For the past year we’ve been doing that by holding Theatre Clubs – informal gatherings based on the book group idea, in which people get together to talk about a show they’ve all seen. The idea originated with Lily Einhorn, manager of the Young Vic’s Two Boroughs Project, which gives 10% of its tickets away free to local residents, and creates a variety of ways to engage more deeply with work, from workshops to parallel performances to Theatre Club, a space for discussion for those who attend the shows for free. Adopting this, Dialogue’s Theatre Club empowers audiences to speak about work, giving a voice to people who would otherwise only speak through their ticket buying, and maybe 140 characters on twitter. We’ve had the usual people attend – actors, directors and theatre professionals – but it’s when we get the bus drivers, the child protection officers, the translators and baristas and legal secretaries, that’s when Theatre Club really comes into its own. We give people food, drink, and a space in which they don’t have to worry about asking clever questions, or pretend they understood everything, or even anything, about the show. All opinions are valid, and Theatre Club creates a space for this to be acknowledged and shared.

What we’ve discovered, through Theatre Club, is that people think they don’t know how to talk about theatre, that they don’t have the language for it. Until they enter a hierarchy-free space in which no one has the answers, no one controls interpretation – at which point they discover that the language in which they can talk about theatre is their own. This is why we’re so passionate about other organisations, from artist-led companies to theatre buildings, finding new ways to talk to people, and getting people – audiences and artists – talking to each other. It empowers people to articulate themselves, to engage in discussion, to recognise themselves not merely as consumers but people with a voice in society. Andy Horwitz, who continues to be a source of incredible inspiration, last year published a brilliant document, The View From Here, in which he and his collaborators articulate this concisely and thrillingly. Theatre, it states, “provide[s] a necessary opportunity to develop the skills of socialisation and communication required by a healthy democracy”. It “offer[s] us the opportunity to practice ‘intentional liveness': to be in community together and preserve the depth, nuance and meaning derived from negotiating the complexity of direct social contact with others”.

The View From Here creates a thoroughly reasoned case for funding the arts as an essential public good, recognising that funding enables a far wider diversity of people to make art, which encourages a greater diversity of people to participate as audiences, and in discussions. There’s a lot of crossover between that document and the I’ll Show You Mine movement: both question the way money is used as a measure of art’s value – something we’ve seen this week in responses to NPO funding, in which the language of winning and losing was rampant, and far too many organisations portrayed their NPO status as an “endorsement” or “recognition” of their excellence, as though companies who weren’t given this funding were somehow less committed or excellent. Dialogue works to question all this language, and find new ways to talk about the value of theatre; as part of that work, it seeks to form a bridge between theatre organisations and artists, encouraging better conversations, and the transparency around money that can bring new understanding of what each party needs.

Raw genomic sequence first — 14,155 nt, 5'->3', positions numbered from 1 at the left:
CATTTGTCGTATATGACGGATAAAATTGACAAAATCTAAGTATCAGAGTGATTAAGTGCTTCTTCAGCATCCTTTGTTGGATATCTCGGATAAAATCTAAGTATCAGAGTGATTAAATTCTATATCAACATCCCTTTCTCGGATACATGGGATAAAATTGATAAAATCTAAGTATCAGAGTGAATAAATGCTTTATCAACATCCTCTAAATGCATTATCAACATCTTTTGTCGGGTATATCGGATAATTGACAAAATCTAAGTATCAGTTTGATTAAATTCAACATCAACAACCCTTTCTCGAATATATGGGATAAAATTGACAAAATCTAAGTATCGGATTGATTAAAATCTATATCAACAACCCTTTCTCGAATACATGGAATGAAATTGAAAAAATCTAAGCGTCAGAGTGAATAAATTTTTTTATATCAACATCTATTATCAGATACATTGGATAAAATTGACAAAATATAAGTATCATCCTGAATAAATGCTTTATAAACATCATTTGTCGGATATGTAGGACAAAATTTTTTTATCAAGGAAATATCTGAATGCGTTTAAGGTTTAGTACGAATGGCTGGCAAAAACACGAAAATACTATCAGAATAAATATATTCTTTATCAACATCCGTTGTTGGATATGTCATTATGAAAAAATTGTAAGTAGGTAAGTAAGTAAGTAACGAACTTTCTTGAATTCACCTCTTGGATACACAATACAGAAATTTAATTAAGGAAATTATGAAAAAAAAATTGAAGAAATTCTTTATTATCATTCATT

This has been a pretty quick survey of why Dialogue is attempting to build a different framework for dialogue and analysis in the theatre industry, and how we’re attempting to do it. As embedded critics, we seek to tell new stories about how theatre is made, to give people different tools for understanding innovative work, and find new ways of talking with artists and audiences. As advocates, we move away from star ratings, and sometimes even more away from just writing about work, we think about how we can extend theatre’s invitation to people who aren’t already coming, and build new bridges between theatre and the society within which it’s made and seen. In seeking to engage, we open up space for people to find their own voices, to say what they think, not what they think they should say. The more we can do this in collaboration with theatre organisations and makers, the better. This is our invitation to everyone here today. We’re passionate about theatre – more passionate than a 300-word review with star rating would ever give us space to express. How can we work with you better to share that passion with other people?